Jack W. Chen works on early and medieval Chinese literature and thought, with a focus on poetry, poetics, and anecdotal writings. He is the author of The Poetics of Sovereignty: On Emperor Taizong of the Tang Dynasty (2010) and Anecdote, Network, Gossip, Performance: Essays on the Shishuo xinyu (2021), as well as co-editor of Idle Talk: Gossip and Anecdote in Traditional China (2013), Literary Information in China: A History (2021), and the forthcoming Literary History in and beyond China: Reading Text and World (2023). He has also published various articles and essays on the poet Du Fu, donkey-braying, topic modeling, cybernetics, and network visualization. He was co-director of the SIF-funded Humanities Informatics Lab (Institute of the Humanities and Global Cultures; 2017–2020) and is broadly interested in lyric theory, reading practices, computational approaches to literary analysis, information histories, questions of comparative and world methodology, and cats. His current projects include a study of poems composed by ghosts in medieval China, a six volume co-edited literary history of China, and an initiative on the concept of reading across the humanities and cognitive sciences.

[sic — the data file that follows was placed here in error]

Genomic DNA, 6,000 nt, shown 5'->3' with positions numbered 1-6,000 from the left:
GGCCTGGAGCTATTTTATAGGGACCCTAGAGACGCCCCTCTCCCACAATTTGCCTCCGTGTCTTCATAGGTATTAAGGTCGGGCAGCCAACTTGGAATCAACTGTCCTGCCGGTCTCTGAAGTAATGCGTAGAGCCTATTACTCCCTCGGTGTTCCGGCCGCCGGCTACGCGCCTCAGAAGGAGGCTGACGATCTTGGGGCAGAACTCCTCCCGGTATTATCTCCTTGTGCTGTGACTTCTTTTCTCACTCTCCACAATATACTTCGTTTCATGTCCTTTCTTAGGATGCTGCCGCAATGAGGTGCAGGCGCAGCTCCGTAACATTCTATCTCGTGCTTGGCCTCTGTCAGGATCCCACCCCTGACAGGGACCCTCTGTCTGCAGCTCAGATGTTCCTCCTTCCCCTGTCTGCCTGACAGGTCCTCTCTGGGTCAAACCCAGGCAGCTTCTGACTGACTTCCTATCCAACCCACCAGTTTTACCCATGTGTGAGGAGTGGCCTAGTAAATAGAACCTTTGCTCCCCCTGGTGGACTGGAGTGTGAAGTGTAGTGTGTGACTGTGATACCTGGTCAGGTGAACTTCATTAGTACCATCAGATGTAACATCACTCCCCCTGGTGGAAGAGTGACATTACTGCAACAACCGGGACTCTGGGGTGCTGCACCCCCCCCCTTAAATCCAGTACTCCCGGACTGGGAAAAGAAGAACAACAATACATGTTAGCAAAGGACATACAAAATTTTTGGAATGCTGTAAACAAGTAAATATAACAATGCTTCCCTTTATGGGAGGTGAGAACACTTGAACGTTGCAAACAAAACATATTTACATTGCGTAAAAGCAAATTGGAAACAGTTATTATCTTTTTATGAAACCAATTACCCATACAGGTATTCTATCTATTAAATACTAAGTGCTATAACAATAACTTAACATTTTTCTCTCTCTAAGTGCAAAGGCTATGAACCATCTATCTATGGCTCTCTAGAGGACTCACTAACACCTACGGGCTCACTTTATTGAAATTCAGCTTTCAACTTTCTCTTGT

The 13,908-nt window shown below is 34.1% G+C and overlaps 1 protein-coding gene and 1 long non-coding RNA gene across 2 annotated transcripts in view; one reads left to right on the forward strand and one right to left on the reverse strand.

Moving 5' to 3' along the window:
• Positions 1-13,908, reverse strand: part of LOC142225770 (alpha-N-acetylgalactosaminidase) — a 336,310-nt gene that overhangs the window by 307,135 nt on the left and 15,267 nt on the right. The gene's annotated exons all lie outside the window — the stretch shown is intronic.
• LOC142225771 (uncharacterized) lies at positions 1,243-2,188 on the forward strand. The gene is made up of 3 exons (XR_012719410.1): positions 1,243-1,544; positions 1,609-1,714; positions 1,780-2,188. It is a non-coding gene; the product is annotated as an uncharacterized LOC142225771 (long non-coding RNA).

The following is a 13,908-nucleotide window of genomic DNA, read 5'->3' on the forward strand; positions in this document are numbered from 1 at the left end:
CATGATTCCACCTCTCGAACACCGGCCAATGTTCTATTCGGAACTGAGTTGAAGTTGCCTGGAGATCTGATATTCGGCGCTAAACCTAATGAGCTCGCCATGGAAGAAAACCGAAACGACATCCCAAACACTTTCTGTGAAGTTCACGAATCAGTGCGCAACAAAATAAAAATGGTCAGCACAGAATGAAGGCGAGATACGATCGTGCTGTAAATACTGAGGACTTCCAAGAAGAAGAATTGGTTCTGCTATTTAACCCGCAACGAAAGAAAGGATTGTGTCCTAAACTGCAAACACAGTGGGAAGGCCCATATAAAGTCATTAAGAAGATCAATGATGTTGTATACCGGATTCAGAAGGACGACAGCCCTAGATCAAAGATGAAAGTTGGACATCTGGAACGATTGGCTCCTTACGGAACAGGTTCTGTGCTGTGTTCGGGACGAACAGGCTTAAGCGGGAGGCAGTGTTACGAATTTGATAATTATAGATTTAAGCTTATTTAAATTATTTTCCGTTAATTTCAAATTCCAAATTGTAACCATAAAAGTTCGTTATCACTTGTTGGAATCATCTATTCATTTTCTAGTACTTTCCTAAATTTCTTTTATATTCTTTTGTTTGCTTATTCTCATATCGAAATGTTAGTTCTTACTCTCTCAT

He has served as chair of the Modern Language Association (MLA) Pre-14th Century Chinese Executive Forum and two terms as chair of the East and Inner Asia Council (EIAC), one of the four area councils that represent the membership of the Association of Asian Studies (AAS). He currently serves on the editorial boards for the journals postmedieval and Nanyang Journal of Chinese Literature and Culture